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Mental Health Commission of

While mental illness accounts for about 10% of the burden of disease in Ontario, it receives just 7 per cent of health care dollars. Relative to this burden, mental health care in Ontario is underfunded by about $1.5 billion. This needs to be addressed.
A growing trend in the delivery of mental health services is the use of peer support workers. Peers, who have themselves experienced some kind of mental illness, can help meet some of the many needs that people with the most severe mental illnesses have. However, various ideological agendas have led the internationally powerful peer support movement in questionable directions.
Thanks to political correctness, we often talk about mental health problems and issues rather than illnesses. Issues are something that policy wonks write papers about (which is what happens now) whereas illnesses are much more serious and require the intrusion of medicine and science.
One of the biggest complaints that families of the mentally ill have is the failure of the health system to provide them with information. Families provide ongoing care, support and housing,and yet the privacy legislation in most jurisdictions in both Canada and the U.S. prohibit staff from talking to them.
One issue that needs to be discussed in this long election period is Canada's abysmal record dealing with mental illness. Despite Prime Minister Harper having established a Mental Health Commission in 2007 in order to act as "a catalyst for improving the mental health system," our record is abysmal.
The Mental Health Commission of Canada (MHCC) announced in April that the Hon. Michael Wilson was taking over as chair. He knows the pain of being a family member and of advocating for improvements which are ignored. What troubles me is the press release which says the MHCC will continue in its role of "advancing the promotion of mental health -- and the prevention of mental illness."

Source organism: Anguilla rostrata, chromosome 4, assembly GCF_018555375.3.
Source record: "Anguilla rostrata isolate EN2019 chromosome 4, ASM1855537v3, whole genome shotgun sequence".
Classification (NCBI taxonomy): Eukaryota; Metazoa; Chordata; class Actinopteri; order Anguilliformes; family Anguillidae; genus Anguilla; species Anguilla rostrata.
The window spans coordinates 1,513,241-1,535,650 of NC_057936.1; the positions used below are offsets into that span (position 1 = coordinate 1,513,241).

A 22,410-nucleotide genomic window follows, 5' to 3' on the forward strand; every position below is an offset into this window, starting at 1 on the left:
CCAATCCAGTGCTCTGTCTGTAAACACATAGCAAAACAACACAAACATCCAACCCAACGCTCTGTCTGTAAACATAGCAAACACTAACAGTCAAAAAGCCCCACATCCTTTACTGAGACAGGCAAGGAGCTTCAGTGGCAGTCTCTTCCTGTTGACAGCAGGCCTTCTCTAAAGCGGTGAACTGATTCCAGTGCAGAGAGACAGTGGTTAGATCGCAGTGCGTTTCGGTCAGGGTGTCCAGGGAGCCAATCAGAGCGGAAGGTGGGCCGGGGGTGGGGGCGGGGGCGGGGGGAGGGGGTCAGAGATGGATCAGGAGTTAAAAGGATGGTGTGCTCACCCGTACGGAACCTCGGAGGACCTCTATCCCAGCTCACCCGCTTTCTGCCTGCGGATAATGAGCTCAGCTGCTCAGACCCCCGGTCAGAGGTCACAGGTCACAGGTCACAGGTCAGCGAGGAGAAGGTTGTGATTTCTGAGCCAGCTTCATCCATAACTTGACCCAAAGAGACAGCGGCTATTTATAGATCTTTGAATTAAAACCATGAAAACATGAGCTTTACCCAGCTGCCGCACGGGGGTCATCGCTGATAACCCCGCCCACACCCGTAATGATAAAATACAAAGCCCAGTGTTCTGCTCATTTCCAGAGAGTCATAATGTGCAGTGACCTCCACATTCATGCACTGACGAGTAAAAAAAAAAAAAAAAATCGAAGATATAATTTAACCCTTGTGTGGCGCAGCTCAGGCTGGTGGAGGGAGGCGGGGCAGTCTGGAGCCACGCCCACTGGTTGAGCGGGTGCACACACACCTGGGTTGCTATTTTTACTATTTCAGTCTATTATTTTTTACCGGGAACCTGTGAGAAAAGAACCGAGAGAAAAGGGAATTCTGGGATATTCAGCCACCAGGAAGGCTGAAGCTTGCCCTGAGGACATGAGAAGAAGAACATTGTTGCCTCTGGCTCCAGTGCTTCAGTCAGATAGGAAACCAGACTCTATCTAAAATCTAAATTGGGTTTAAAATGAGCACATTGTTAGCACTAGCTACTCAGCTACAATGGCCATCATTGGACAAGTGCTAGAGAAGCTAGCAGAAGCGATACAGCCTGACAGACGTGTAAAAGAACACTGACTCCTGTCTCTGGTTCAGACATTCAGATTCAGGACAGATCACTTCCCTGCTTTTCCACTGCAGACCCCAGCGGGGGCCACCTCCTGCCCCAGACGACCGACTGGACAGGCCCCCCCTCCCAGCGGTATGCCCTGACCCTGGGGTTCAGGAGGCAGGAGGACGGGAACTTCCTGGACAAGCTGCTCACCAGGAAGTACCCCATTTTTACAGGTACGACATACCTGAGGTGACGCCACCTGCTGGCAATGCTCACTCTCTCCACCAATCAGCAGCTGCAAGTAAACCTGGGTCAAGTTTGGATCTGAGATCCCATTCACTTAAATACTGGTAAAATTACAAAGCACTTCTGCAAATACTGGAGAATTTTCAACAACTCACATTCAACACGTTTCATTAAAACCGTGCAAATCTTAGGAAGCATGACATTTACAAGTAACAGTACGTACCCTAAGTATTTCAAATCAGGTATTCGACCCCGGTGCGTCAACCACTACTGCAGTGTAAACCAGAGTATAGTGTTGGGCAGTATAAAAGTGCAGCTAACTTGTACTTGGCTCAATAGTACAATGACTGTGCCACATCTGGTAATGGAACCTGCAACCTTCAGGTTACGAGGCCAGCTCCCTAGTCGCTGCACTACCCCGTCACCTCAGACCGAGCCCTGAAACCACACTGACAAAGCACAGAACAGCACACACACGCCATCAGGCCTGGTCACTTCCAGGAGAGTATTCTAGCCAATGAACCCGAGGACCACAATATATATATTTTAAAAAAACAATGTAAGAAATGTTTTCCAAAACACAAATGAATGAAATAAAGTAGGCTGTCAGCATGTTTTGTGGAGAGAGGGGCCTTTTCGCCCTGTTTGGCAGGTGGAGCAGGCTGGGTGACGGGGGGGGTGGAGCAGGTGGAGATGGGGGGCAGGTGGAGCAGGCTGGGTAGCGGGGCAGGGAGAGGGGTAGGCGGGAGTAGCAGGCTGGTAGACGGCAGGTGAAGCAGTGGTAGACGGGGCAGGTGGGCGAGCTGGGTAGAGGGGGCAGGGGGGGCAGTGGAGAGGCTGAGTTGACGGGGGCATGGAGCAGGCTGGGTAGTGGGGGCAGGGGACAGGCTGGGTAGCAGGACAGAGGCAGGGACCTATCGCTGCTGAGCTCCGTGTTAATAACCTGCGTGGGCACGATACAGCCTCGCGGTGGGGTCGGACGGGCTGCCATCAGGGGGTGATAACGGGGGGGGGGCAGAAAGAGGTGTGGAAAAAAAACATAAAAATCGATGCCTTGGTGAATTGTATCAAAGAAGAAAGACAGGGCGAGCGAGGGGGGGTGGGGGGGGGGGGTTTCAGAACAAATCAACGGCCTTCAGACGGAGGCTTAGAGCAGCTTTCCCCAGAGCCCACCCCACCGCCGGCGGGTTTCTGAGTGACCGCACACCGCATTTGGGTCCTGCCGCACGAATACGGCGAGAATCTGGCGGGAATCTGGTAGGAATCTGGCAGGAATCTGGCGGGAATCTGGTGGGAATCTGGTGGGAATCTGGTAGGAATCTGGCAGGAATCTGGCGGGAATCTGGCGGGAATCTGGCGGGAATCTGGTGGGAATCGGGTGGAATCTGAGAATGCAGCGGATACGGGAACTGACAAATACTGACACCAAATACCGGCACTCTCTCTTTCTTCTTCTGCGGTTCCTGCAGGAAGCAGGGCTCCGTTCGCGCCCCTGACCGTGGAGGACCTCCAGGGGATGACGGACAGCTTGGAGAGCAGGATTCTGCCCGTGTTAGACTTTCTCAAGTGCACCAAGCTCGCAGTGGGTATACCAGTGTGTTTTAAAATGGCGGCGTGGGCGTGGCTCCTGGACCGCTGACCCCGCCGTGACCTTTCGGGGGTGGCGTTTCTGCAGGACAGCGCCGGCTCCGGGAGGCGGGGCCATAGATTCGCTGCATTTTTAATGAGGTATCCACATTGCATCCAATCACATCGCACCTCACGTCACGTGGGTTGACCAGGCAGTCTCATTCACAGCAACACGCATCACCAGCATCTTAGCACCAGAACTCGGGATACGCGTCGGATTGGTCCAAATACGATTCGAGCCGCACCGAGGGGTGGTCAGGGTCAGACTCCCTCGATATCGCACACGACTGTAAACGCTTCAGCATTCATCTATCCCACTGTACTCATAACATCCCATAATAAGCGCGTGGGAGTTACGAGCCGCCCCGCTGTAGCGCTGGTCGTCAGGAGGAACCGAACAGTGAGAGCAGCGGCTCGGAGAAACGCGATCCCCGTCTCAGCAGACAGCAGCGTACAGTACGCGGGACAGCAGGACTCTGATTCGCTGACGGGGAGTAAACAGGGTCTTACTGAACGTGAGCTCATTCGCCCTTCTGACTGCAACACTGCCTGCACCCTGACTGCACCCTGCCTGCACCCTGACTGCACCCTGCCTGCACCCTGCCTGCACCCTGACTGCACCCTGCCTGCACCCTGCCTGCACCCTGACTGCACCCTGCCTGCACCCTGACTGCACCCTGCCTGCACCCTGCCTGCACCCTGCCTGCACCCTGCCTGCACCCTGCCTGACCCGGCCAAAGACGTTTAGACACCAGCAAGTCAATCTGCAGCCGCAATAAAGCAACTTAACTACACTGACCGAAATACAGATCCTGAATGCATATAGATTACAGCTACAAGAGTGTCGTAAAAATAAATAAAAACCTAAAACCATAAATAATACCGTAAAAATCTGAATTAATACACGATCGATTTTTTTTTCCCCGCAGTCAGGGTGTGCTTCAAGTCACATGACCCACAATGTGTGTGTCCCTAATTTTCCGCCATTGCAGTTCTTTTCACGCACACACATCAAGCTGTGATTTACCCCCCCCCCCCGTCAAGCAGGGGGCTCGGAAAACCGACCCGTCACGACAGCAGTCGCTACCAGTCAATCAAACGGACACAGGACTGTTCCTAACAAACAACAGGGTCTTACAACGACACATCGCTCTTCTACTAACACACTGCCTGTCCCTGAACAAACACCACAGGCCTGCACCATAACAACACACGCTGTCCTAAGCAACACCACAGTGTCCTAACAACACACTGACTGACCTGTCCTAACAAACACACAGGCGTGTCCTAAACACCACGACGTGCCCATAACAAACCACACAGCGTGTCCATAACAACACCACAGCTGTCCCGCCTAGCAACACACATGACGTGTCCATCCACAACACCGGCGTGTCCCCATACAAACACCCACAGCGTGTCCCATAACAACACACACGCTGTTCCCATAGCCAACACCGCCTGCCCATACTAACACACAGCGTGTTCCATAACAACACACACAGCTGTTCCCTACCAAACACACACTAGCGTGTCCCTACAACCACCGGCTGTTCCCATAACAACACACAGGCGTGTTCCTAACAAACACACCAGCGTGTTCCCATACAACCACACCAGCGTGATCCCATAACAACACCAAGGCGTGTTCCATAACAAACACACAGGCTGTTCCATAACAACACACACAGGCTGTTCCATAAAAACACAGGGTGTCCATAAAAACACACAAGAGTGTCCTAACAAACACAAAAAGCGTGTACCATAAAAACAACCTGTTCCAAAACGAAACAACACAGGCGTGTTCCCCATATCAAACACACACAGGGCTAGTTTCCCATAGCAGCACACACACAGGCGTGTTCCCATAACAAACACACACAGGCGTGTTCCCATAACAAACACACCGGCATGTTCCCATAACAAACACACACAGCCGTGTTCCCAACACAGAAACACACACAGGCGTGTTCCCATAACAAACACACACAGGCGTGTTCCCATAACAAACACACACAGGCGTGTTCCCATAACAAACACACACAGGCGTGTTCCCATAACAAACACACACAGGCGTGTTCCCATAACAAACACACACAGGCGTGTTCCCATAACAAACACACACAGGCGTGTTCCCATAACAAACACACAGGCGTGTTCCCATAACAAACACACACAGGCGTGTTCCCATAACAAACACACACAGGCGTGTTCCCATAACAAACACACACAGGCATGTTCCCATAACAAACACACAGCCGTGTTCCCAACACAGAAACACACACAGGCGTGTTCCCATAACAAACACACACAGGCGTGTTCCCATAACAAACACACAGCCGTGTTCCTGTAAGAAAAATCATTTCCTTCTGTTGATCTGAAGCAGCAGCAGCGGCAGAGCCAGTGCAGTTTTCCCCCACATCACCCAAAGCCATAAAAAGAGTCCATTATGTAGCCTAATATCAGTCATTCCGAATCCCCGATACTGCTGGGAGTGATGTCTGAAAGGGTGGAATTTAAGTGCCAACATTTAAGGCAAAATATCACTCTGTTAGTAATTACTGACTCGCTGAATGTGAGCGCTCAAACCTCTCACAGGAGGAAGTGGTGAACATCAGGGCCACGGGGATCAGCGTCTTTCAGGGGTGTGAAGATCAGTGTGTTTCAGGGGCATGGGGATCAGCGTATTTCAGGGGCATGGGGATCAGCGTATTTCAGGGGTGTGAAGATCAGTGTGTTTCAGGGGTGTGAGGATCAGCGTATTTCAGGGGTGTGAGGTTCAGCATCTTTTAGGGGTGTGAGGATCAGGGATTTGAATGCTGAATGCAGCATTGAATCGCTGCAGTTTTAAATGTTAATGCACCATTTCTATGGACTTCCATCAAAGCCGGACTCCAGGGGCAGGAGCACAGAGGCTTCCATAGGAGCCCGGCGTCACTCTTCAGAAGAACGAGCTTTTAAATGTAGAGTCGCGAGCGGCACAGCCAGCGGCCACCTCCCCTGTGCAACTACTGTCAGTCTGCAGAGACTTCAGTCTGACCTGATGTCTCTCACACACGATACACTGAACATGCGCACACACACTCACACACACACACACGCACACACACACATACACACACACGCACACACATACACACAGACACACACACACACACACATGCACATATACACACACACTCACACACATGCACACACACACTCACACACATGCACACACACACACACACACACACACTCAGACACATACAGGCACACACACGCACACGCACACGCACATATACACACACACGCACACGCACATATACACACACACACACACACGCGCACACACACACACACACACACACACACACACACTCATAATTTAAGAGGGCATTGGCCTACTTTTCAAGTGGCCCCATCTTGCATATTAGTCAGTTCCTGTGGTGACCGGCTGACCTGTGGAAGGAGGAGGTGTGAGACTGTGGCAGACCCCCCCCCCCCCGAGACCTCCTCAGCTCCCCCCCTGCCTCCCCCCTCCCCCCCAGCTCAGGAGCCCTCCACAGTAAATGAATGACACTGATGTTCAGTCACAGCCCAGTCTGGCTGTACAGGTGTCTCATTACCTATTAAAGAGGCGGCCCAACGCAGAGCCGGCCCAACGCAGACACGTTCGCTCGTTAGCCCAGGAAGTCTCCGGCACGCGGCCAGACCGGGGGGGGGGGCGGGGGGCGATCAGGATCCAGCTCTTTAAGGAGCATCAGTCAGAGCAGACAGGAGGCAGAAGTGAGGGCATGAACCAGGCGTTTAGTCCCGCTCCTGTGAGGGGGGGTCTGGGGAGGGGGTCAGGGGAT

The Mental Health Commission of Canada has just released the first of two reports on indicators showing how poorly we treat those with mental illness in Canada. I really have to ask why, as this is something we already know.
Every week, more than a half-million Canadians miss work because of mental health problems, costing the Canadian economy over $50 billion a year. So there's good reason why the Economic Club of Canada teamed up with business leaders and mental health organizations to launch the Wellth Management Mental Health at Work Challenge this fall in cities across the country.
Mental health exists on a continuum from existential angst of the worried well to the serious illness of schizophrenia -- a disease of the brain. There is a concept in medicine of triage -- the one who is sickest and in most danger gets treated first and with the most resources. In mental health, that should be those with schizophrenia, bipolar disorder and the other serious and debilitating illnesses and not those with existential angst.
Psychotic disorders are frequently accompanied by significant and disabling cognitive losses. Why don't people learn about these cognitive losses? This lack of information has enormous negative consequences. For instance, families who have not been told about these cognitive losses, may have very different interpretations of a family member's difficulties in keeping a room clean or in not relaying phone messages. Parents will respond differently to these kinds of situations if they learn that this behaviour isn't willful, but is symptomatic of an ongoing brain disorder.